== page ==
Young talent is always exciting. Young sportspersons are like double-edged swords: On the one hand they know no fear, on the other you don’t know how they will react to instant stardom.
Super-talented cricketers freeze when put into action in front of 100,000 people. The best hoop shooters miss a regulation free throw when the championship is riding on it. The best soccer players miss a regulation penalty kick in a shoot out. The occasion gets to them.
Then a brash, confident youngster shows up with little or no fear. They don’t have careers riding on their performance. Instead, they see it as an opportunity that might not come again and want to make the best use of what might be their only opportunity. Agreed, some get overwhelmed, but it doesn’t stop them from swinging from the hip and showing what they have got.
"His forehand is just crazy...sometimes I just hit it there just to see it," said Devin Britton after his first round defeat at the hands of Roger Federer.
Call it the ignorance or the innocence of youth; you have got to love it. They run like the wind, try the impossible angle, miss the easy overhead, hit a Becker-style dive volley winner and feed their opponent their favorite shot just to see them play it once more!
The free spirit and fearlessness of youth, they make you cringe for two week Slams amidst all the Masters tournaments. They make you say, “If only...” That’s why we all love sport.
On Monday, another youngster made a splash at the Open. Not Oudin, but a young 18-year-old Belgian, Yanina Wickmayer.
“Belgie ecstatic as Wickmayer joins Clijsters in quarters” screamed Reuters’ headline. Like the bright-orange uniformed soccer team and its immensely popular and challenging Formula One track Spa-Francorchamps, Wickmayer stepped onto the court and let it rip against the Czech Petra Kvitova. She showed up dressed in eye-catching blue top and shorts.
And she played eye-popping tennis.
It was the 18-year-old Wickmayer against Kvitova, only seven months older. It was two Davids battling the Goliath—a quarterfinal berth. Two people traded bullets from the back of the court. They hit balls for the sheer fun and chased down definite winners against players that didn’t run like the wind.
Finally, deep into the third set, Kvotova froze giving Wickmayer the set 7-5 and sent Belgium into ecstasy.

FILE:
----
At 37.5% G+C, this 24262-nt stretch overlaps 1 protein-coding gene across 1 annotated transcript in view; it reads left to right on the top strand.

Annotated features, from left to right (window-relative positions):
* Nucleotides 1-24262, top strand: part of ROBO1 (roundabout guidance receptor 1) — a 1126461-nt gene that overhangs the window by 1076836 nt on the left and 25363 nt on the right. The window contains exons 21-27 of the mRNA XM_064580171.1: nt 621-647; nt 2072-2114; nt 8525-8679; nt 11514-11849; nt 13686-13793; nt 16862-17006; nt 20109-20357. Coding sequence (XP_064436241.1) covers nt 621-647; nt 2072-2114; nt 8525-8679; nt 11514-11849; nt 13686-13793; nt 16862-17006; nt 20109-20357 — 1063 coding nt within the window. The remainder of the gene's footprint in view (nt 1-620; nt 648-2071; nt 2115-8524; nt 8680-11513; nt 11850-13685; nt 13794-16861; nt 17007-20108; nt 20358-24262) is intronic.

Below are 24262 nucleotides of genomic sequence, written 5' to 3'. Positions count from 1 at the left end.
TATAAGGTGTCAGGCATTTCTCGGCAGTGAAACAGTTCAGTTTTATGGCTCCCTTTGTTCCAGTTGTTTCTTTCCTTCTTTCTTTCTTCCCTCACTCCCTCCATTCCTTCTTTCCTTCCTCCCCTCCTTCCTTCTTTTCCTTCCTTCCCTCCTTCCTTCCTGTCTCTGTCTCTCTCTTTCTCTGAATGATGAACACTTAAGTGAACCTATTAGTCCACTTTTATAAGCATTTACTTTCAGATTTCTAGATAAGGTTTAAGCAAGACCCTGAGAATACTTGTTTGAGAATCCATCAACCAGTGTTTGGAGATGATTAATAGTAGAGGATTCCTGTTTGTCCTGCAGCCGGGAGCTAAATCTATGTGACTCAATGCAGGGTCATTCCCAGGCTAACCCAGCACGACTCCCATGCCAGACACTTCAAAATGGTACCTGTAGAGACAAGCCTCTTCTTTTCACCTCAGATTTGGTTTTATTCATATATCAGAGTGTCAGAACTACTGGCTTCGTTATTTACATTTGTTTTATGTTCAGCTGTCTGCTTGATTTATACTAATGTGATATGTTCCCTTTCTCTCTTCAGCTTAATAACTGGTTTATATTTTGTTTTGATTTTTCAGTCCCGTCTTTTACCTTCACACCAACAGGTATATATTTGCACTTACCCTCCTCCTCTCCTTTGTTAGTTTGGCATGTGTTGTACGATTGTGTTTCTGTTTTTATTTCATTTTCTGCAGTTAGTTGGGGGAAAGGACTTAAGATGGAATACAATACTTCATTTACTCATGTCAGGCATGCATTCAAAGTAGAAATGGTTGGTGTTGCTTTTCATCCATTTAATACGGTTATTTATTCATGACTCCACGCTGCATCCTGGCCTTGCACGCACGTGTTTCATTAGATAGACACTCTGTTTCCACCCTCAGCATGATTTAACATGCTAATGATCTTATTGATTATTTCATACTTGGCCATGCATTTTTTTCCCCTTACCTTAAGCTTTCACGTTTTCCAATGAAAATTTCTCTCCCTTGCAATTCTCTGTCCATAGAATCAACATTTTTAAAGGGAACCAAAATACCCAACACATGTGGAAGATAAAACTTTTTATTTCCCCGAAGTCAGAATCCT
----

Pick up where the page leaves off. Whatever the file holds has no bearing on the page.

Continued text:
Wickmayer lost her mother to cancer when she was nine. She decided to get away from Belgium as a result.
"The decision was completely mine," Wickmayer said. "I still don't know how I did it, at nine, but I guess I was older than I thought."
Her father, Marc, a builder, gave in to the decision of his nine year old daughter and they moved to Florida, where they lived for the next three years. He said that he moved not because the it would prove beneficial to Yanina’s tennis, who, by that time had been playing the game for one-and-half years, but just to help her get over the death of her mother.
They left Belgium, and Yanina joined the famous tennis academy in Saddlebrook. Understandably, she holds her Dad in high regard.
She says, “I have to admire him for giving up everything he had. He gave up his job. He gave up his friends, he gave up the house, his cars, and we just left. He gave up everything just to make his little girl happy, not to make her a tennis champion. He's a great guy."
In 2006, she won her first ITF tournament back home in Belgium as a 15-year-old. From then on it has been a strong climb upwards and judging by her performances at the Open this year it promises better things for Yanina in the future.
She takes on Kateryna Bondarenko next. It promises to be a cracker. I wonder if she is already thinking of a potential semifinal against Melanie Oudin. That will be some match to look forward to.
Yanina Wickmayer has arrived just like her 110 mph first serve. Let it rip, Yanina; you have made watching this year’s Open special for many of us.
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